This collection brings together the first four BLACKSTONE Erotica books from Justine Geoffrey and Martian Migraine Press: RED MONOLITH FRENZY, GREEN FEVER DREAM, ‘Summonings: Anicka & Kamil’and ‘Summonings: Yvette’s Interview’ in the order in which the story occurs. Follow a novice Priestess of the Black Stone as she calls up prehistoric sex-gods in the mountains of Eastern Europe, gathers power and partners in the glitzy dungeons of London’s BDSM scene, and mates with monsters in subterranean chambers of lust and horror! Learn the backstory of her friends, lovers, and enemies! This volume also contains excerpts from Blackstone Book 3, YELLOW SIGN BOUND, and the sci-fi gonzo-erotica ‘Orgy in the Valley of the Lust Larvae’ PLUS a special essay from the author on the weird-erotica writing experience.
PRIESTESS (Blackstone Volume One): transgressive, bizarre sexuality, night-black humour, and cosmic horror! Open yourself to the perverted supernatural world of Justine G!
“Leave your Lycans and vamps and sad succubi at home, Ladies. I’ve got no interest in that only-just-inhuman sphere of influence.” So says Justine Geoffrey in her essay “The Unbearable Strangeness of Being: Why I Write Weird Erotica”, and thank goodness for that because erotica is currently being crushed under a tidal wave of bland cookie-cutter formats, formats that writers like Justine Geoffrey confound with their bold refusal to chase the casual commuter market. You won’t find any Christian Grey’s in the pages of Priestess, but you might just find a Charles Dexter Ward, juiced up on a heady concoction of LSD and Viagra.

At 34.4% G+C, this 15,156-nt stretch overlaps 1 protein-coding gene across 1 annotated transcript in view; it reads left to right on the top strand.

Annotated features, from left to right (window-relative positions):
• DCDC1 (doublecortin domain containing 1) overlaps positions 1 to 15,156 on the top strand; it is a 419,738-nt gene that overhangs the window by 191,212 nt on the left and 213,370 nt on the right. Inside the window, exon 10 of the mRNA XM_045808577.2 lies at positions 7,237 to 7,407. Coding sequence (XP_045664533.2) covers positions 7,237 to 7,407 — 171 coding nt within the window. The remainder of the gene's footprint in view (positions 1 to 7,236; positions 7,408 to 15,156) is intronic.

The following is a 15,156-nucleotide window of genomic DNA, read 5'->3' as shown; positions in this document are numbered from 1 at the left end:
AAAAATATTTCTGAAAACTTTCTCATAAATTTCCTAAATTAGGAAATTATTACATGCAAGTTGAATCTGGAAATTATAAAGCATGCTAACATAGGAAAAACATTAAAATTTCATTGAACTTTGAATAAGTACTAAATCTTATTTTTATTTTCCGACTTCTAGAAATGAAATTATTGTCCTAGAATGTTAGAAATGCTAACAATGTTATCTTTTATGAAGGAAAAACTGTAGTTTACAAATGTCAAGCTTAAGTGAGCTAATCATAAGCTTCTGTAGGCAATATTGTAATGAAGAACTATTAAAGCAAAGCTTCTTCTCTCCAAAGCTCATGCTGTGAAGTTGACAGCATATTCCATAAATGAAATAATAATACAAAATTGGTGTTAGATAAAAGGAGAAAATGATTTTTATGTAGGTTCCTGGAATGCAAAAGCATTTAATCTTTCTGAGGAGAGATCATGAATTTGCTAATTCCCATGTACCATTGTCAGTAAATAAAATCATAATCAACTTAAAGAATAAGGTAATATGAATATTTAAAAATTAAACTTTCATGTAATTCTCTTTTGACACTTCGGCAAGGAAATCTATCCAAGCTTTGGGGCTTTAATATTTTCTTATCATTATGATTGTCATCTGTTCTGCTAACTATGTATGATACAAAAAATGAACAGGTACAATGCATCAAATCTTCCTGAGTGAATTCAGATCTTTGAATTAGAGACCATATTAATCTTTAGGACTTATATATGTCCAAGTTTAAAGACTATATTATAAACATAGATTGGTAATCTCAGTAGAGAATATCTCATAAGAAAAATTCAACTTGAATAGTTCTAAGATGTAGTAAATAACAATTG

Apparently there is a lot of money in weird erotica. I haven’t seen actual statistics, but the theory is that if you corner the market in a particular kink, then you can secure plenty of sales offering a product readers simply cannot buy anywhere else. Sure, there are not many people that get off on fucking a fax machine, but there’s more than you think.
Justine Geoffrey is not one of those cynical authors trying to corner a market. This surreal blend of hyper-erotica and Lovecraftian-prose is expertly crafted, showing a true appreciation for the works she references and emulates. From a pure nuts-and-bolts angle, her descriptions have the linguistic diversity Lovecraft would have been proud of, keeping the sexual elements fresh and entertaining. There is a dreamlike freedom to Priestess, a freedom to indulge any whim or flight-of-fancy, a “Can I stick it there? Well I won’t know until I try!” philosophy that is thoroughly endearing.
So should you read Priestess? Well, yes you should, but don’t come crying to me if you are threatened or sickened by the contents, or (far more likely) aroused by something you never thought possible.